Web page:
The 2019/20 Premier League campaign has been hugely controversial since the first kick-off of the new season.
Law changes have seen the game altered dramatically, from non-contested drop balls to the new goal kick rule, from how players being substituted leave the field, to handballs by attacking players in the build-up to goals.
There have never been so many changes to the beautiful game all in one go in the history of the sport.
But the biggest change has been the introduction of the Video Assistant Referee.
VAR has been widely criticised throughout the world following controversial decisions at both the UEFA Nations League finals, the FIFA Women’s World Cup and throughout its use in UEFA competitions and domestic leagues.
The Premier League has opted for a minimal interference approach from VAR, which has in the main prevented large stoppages in play. But its use has been seen as inconsistent.
So far this season AFC Bournemouth have seen a goal given for Sheffield United despite a potential handball in the build-up to their opening day equaliser and a clear red card not given to Leicester City during the weekends matches.
AFC Bournemouth defender Steve Cook told the Daily Echo…
“…What’s the point in VAR? If the referee can’t see it, he’s got how many people watching the game?
“…There are so many grey areas with this VAR, it’s not good enough.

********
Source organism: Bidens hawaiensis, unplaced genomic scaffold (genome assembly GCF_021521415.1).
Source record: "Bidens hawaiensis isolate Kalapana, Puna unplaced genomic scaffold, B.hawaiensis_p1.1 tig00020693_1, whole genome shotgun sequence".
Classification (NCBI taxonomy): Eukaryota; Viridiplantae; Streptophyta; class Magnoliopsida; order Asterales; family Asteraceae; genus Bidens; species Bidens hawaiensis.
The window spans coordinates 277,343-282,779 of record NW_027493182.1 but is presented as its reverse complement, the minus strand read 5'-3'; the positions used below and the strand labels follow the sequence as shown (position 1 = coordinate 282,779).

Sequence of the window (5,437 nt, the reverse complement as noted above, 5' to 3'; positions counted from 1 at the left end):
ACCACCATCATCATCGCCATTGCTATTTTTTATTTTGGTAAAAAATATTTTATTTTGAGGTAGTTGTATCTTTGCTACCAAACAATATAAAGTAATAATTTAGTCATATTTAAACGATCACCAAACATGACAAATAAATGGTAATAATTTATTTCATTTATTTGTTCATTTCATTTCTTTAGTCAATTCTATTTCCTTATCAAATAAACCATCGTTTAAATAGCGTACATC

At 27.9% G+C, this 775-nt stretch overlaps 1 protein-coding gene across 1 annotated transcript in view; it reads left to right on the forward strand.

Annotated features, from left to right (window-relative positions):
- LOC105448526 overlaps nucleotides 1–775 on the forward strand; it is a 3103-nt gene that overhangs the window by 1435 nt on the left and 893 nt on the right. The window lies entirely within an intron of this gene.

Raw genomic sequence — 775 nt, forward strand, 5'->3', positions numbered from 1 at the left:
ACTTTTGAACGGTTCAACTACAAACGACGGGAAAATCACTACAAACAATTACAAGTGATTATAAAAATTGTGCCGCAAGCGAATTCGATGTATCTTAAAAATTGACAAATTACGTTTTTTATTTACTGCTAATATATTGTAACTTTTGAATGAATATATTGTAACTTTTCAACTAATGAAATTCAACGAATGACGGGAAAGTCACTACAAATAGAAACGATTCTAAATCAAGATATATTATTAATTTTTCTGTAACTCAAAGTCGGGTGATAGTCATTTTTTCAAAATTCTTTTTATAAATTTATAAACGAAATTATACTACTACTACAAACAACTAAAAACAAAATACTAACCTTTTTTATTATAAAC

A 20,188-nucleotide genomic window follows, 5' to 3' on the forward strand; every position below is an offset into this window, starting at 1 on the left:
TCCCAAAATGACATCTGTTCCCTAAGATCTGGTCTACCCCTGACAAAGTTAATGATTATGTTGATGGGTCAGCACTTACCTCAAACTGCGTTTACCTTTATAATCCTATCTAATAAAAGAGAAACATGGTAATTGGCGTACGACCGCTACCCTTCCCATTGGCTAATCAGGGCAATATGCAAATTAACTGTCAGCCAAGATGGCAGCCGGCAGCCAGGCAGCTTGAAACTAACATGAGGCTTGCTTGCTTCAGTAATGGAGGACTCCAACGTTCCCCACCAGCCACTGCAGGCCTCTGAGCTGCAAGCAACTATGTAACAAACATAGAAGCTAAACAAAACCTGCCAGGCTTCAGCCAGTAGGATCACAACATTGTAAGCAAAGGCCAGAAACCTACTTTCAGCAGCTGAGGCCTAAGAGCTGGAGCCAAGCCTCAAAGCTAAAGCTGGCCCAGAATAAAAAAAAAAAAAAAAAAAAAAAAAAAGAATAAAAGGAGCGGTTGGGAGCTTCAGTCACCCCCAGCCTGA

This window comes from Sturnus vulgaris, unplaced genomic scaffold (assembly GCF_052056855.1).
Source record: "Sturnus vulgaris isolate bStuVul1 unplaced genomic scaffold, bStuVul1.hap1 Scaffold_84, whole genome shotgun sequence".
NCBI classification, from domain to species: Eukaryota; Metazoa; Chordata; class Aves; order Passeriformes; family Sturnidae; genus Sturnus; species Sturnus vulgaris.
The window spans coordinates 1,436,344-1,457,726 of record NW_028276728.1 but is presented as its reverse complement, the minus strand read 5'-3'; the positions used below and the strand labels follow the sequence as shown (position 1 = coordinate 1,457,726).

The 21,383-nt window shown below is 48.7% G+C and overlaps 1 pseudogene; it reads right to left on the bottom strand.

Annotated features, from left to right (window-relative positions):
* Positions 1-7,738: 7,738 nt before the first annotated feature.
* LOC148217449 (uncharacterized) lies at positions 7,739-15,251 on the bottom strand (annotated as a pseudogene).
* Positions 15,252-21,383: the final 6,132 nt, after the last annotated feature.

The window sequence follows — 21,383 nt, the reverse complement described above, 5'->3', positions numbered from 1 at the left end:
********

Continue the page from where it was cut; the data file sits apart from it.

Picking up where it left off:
“I’m not a big fan of VAR so far. If there’s going to be discrepancies in the game then it should be down to the referee, linesman and the fourth official.
“When you are bringing in other people to help and they are not helping – it’s not ideal.”
We wanted to avoid the overuse of Var that people didn’t like in previous tournaments so we have a British version where we look at the same time one angle replays to make sure the ref hasn’t made a massive error.
The alternative was to look at all decisions from all angles and take away the referee pretty much altogether.
I don’t want VAR but can see this isn’t doing it any favours. People are confused as to why it isn’t picking up what is blatantly obvious. We have seen it at first hand in our last two games, one decision for, one against. Two decisions were as clear as day in slow-mo from different angles. You either have it and use it exhaustively or don’t have it at all in my book. – Join the conversation, click here.